Her approach is the same when she’s writing. Her excellent new book, The Seven Necessary Sins for Women and Girls, is not nice or polite. It minces no words.
She doesn’t change her words based on where she’s speaking or who her audience is. And she responds to arguments that women and others resisting patriarchy, white supremacy, and autocracy should respond politely by asking, “Who does civility serve?”
It sure as hell doesn’t serve me, or other women, or poor people, or people of color, or all the others who keep being told to be nice. I read those words and I recognize just how tired I am of being nice.
In Chapter 3, Eltahawy makes a strong case for using profanity, calling it “the verbal equivalent of civil disobedience.” But her defense of fuck is not the only powerful (and perhaps controversial for some) statement in this book.
The Seven Necessary Sins is a powerful manifesto that makes it clear that women, together with others ill-treated by a patriarchal structure that rewards a few powerful rich men and, to a lesser degree, their hangers on, must claim their power to end the misogyny that cripples our lives and keeps us in check.
I found myself ready to cheer at every page.
The “sins” are anger, attention, profanity, ambition, power, violence, and lust. Many of these subjects have been covered in works by others. Anger in particular has been the subject of a number of feminist books in the last couple of years, and attention, ambition, and power are key elements in such excellent books as Kate Manne’s Down Girl: The Logic of Misogyny and Ana Fels’s Necessary Dreams: Ambition in Women’s Changing Lives.
But this is a book powered by Eltahawy’s anger, making it more uncompromising, more “uncivil” than all the others.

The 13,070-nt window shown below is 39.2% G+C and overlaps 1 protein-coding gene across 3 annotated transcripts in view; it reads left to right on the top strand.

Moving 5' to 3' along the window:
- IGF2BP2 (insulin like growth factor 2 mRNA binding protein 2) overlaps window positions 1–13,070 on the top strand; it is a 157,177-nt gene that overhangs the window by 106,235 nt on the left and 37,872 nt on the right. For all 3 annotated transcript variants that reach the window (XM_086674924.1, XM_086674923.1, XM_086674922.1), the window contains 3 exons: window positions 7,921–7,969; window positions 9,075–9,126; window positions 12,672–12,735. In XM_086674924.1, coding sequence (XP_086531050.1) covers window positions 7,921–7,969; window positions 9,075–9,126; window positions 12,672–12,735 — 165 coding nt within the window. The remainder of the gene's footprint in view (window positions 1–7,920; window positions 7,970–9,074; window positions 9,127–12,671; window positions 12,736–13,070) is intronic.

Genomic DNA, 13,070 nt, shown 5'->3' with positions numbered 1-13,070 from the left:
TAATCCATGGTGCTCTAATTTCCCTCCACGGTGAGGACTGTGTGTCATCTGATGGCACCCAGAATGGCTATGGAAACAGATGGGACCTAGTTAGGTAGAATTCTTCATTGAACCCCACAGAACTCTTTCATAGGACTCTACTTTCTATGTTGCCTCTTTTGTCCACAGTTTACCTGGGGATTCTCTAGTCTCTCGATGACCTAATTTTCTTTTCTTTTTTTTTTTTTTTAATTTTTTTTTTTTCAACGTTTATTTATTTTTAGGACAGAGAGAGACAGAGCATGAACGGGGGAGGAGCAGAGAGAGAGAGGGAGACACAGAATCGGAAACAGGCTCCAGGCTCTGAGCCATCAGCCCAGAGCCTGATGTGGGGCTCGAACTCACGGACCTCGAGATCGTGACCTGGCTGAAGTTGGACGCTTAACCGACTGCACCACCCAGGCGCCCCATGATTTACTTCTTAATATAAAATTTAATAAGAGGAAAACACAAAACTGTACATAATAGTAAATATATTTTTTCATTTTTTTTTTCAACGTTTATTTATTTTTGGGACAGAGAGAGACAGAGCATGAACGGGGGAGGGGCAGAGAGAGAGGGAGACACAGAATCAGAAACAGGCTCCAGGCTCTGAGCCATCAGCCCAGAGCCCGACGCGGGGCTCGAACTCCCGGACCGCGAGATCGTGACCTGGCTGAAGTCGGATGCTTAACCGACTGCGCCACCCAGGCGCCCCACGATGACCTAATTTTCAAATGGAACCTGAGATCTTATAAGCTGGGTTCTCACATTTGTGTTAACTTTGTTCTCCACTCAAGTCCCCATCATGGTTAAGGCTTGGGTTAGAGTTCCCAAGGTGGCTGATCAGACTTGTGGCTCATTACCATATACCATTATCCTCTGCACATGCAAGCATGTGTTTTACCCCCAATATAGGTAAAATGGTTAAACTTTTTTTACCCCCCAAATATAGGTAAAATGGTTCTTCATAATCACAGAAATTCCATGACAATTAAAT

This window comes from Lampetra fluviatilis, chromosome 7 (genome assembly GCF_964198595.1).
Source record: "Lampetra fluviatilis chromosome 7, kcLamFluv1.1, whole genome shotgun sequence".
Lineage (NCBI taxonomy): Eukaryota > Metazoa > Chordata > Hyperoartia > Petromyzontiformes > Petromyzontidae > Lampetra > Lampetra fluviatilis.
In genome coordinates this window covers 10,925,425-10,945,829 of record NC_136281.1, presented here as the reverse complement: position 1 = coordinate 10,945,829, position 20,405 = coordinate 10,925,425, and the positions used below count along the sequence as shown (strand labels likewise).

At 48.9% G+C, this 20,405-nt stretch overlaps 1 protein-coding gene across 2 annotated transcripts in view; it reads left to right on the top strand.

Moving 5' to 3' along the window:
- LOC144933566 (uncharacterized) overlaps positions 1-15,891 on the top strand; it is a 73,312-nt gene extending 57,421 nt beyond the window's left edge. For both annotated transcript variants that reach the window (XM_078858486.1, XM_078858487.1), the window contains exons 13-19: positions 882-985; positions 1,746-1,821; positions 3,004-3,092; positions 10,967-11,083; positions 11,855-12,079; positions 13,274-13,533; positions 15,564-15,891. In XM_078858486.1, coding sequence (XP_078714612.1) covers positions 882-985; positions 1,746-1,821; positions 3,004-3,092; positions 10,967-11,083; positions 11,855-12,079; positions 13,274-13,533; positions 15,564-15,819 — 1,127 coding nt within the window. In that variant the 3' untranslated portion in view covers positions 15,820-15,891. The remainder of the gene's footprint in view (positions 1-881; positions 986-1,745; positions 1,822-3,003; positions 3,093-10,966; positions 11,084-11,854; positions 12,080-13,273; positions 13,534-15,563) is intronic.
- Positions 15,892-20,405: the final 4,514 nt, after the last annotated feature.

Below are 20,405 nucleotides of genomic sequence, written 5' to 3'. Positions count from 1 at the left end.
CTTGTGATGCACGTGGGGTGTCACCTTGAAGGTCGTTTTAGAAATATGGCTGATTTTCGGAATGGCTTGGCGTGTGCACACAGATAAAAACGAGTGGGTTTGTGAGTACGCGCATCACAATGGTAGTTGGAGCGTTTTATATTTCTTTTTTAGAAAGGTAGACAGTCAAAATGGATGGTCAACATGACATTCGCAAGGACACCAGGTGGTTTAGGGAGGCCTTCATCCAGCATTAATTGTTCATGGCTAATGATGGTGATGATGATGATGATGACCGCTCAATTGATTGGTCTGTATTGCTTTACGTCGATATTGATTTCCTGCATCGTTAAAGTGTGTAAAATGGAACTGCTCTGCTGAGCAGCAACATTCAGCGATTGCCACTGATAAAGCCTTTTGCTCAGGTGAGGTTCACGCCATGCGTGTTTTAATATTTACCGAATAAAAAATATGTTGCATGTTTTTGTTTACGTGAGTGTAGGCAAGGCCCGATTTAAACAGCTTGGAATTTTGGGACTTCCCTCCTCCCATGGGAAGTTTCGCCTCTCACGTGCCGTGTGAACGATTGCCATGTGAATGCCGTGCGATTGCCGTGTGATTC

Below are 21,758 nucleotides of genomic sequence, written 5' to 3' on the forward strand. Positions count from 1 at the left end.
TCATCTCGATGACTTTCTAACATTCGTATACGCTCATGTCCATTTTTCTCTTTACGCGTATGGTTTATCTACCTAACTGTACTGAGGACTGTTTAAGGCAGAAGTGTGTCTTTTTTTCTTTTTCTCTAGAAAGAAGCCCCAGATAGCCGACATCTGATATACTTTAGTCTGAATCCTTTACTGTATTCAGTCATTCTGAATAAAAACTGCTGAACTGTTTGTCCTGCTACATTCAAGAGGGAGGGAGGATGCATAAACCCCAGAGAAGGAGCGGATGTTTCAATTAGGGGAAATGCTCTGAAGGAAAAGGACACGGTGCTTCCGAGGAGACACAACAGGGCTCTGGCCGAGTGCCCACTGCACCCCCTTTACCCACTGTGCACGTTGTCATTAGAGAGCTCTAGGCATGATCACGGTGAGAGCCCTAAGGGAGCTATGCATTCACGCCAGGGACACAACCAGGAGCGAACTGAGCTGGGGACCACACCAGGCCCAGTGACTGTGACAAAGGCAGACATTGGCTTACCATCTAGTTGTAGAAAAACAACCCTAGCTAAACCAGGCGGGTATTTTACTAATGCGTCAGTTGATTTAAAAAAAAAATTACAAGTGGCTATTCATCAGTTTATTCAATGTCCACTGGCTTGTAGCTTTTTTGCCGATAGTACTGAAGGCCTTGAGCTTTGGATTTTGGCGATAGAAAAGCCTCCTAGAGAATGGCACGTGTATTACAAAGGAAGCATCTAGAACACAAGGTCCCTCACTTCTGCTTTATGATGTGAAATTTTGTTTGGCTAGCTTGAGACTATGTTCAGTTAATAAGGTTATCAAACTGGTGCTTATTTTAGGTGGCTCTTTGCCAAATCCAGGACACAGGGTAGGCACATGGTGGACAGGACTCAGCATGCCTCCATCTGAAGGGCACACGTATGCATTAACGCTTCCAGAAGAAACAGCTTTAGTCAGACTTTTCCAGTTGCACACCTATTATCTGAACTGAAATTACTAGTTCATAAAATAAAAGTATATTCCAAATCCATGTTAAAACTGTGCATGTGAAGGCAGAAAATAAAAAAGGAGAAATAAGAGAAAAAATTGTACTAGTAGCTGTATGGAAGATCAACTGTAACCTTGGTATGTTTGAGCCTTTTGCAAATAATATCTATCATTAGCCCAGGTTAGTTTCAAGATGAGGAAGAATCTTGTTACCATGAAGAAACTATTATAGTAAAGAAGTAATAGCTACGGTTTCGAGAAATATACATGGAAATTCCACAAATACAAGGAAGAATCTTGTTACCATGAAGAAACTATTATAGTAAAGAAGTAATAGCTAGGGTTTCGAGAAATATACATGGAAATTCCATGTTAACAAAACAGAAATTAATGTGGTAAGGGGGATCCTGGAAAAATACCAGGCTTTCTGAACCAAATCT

Arguing for stoking anger, she writes:
We will never upend the norms that we force onto girls that teach them constraint and fear, and which extinguish their pilot light of anger, if we continue to advocate a slowly-slowly feminism that does not scare men or that respects ‘culture’ and ‘tradition.’ A feminism that doesn’t want to scare men is a feminism that will never challenge patriarchy.
She makes a strong case for violence.
Not only are women socialized into submission, but we are told, essentially, not to be violent even as a form of self-defense but to wait until men can stop being violent toward us.
And, making us — even herself — uncomfortable, she takes the argument for violence farther: “If violence is the language that patriarchy understands, isn’t it time more women speak it, if only for their own safety?”
As someone whose life was changed by martial arts training and who teaches self defense with a feminist emphasis, I consider it very important for all women to discover their own physical power and know that they can fight should they need to.
Eltahawy quotes from a law review article by Professor Mary Anne Franks entitled “Men, Women, and Optimal Violence”:
The more realistic and salient the possibility of women’s violent retaliation or preemption of male violence becomes, the less male violence there will be.
Yes. Right now far too many women and men believe that women can’t fight men. Dispel that myth and things will change.
Or, in Eltahawy’s words: “We must make the patriarchy fear us.”
We’re not going to get the changes we want in the world by being nice or by pleading with others to be nice to us. We get them by claiming our power and demanding our rights.
This book will inspire you to do just that.